Ivan Turgenev He did not want to meet Emilie. Madame Fritsche met him on the steps. Lieutenant Yergunov’s Story by Ivan Turgenev

Those folk don’t want breakfast, money’s what they’re after. War in Heaven by Charles Williams [1930]

They didn’t want me to go out to service, you know,” added Susan, warming on finding sympathetic listeners. The Secret Passage by Fergus Hume

John Galsworthy Now, I didn’t want to ‘urt the feelin’s of the Board by plain speakin’ in their presence. The White Monkey by John Galsworthy

Henry James I don’t want to trouble you, and I don’t ask of you—anything! It is only to have spoken just once. Georgina’s reasons by Henry James [1884]

Anthony Trollope As to Silverbridge, I shall not want you there. The Duke’s Children by Anthony Trollope

E. F. Benson I do want a change, and my happening to see this notice of Miss Mapp’s in The Times seems a very remarkable coincidence. Mapp and Lucia by E. F. Benson [1931]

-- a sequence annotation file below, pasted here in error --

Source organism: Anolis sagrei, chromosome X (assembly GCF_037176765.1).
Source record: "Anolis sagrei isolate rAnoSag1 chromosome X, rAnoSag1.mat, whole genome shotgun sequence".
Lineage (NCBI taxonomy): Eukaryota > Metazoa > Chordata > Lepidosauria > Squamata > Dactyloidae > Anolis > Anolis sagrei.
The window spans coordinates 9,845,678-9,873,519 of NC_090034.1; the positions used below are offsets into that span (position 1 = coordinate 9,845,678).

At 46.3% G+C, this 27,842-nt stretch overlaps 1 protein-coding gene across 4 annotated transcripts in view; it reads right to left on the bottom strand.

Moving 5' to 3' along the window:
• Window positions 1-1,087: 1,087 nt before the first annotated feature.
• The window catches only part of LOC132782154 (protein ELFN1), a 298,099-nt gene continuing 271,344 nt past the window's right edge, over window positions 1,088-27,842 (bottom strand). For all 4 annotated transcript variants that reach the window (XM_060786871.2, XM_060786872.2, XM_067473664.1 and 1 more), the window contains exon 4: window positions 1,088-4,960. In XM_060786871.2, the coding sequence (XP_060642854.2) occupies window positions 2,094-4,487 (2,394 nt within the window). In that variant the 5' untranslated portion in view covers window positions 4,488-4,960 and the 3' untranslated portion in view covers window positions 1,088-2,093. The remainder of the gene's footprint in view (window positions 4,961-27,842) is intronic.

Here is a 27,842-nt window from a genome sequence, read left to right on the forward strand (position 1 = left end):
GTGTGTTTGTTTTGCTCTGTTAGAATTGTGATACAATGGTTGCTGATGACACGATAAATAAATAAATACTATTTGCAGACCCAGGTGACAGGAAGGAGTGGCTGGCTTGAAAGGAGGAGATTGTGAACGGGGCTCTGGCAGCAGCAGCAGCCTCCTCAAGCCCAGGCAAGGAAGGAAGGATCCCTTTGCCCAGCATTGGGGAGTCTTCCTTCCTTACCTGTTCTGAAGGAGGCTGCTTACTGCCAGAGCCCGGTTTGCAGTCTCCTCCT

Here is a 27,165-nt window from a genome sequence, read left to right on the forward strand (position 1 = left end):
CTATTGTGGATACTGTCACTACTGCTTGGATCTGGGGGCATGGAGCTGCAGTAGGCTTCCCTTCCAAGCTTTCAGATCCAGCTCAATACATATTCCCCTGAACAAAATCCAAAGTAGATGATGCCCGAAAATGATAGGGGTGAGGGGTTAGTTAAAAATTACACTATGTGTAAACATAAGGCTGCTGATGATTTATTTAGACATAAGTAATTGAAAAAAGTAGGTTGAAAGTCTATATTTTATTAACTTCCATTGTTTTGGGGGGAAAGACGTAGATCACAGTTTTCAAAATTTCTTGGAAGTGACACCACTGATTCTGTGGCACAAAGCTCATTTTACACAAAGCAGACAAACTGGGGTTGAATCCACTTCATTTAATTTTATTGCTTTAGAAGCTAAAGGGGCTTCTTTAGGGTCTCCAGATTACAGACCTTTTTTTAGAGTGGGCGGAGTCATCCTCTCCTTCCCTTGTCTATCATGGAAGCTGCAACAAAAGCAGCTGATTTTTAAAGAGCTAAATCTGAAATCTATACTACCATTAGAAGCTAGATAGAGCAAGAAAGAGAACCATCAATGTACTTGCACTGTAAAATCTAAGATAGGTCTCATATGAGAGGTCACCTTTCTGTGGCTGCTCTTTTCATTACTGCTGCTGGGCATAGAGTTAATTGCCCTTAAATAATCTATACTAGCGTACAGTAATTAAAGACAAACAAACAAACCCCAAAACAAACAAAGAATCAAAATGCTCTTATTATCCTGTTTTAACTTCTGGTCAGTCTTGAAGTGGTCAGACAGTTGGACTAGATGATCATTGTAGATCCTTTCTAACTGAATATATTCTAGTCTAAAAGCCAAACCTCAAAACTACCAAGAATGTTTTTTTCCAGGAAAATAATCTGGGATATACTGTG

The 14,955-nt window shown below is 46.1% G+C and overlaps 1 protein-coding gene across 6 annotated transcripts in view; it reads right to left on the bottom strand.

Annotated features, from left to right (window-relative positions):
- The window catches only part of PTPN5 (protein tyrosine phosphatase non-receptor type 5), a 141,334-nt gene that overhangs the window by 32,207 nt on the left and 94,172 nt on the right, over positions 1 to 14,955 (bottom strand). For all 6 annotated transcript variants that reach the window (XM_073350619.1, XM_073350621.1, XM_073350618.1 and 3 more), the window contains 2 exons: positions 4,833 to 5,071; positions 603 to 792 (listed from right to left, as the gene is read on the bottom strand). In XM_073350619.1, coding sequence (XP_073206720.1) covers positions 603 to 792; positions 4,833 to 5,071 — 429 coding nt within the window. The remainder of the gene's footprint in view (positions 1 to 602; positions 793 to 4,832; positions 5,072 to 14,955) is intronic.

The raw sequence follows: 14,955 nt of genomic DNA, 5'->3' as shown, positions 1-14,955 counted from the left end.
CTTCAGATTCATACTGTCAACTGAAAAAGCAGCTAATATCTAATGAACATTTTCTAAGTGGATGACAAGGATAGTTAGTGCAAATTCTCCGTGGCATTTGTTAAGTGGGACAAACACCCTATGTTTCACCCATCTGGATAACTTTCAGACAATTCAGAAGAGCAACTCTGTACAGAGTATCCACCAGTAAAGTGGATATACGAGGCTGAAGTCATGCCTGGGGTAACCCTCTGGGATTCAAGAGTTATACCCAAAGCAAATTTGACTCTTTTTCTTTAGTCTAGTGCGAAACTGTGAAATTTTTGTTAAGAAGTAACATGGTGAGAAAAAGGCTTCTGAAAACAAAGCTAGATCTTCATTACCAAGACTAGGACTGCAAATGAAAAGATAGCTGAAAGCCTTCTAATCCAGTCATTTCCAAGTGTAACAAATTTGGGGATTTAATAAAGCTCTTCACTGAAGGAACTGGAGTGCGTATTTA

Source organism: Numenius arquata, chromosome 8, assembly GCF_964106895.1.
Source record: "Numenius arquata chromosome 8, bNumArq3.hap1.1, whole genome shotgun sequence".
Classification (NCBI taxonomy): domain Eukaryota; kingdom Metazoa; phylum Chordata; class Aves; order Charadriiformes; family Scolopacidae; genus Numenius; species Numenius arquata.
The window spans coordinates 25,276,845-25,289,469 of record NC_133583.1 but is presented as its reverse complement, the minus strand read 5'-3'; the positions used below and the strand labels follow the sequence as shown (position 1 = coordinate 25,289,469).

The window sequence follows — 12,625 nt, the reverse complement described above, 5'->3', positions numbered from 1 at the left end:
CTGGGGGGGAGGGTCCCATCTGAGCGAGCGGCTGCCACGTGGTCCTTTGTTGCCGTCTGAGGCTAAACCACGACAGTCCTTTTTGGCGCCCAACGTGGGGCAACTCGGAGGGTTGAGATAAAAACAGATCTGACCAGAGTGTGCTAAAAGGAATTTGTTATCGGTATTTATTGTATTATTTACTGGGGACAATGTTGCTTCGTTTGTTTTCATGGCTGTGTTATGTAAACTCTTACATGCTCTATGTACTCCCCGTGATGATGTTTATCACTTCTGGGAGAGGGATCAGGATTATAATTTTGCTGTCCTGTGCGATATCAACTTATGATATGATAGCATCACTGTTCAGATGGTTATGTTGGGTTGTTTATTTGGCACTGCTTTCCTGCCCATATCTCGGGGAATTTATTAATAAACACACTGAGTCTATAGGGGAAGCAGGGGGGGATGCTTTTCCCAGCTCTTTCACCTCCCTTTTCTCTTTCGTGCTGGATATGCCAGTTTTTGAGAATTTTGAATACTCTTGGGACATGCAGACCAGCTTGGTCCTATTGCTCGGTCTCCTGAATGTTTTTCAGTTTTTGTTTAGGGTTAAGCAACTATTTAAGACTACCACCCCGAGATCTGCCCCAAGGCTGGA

Rudyard Kipling Do I want help?” The General Communicator dial had caught his ear. Actions and Reactions by Rudyard Kipling [1909]

John Galsworthy Acquainted by Michael with the fact that the Marquess of Shropshire had a Morland he wanted to sell, he had said at once: “I don’t know that I want to buy one. Swan Song by John Galsworthy

Gertrude Stein Here I want to show you something, she said. The Autobiography of Alice B. Toklas by Gertrude Stein [1933]

Before I do so, however, I want you to give me your promise that you will not be offended at what I am about to say to you. The Red Rat’s Daughter by Guy Boothby [1899]

H. G. Wells I want mankind drilled — and I don’t care how hard they are drilled — into a proper use of property and money — a proper respect. The Brothers by H. G. Wells [1938]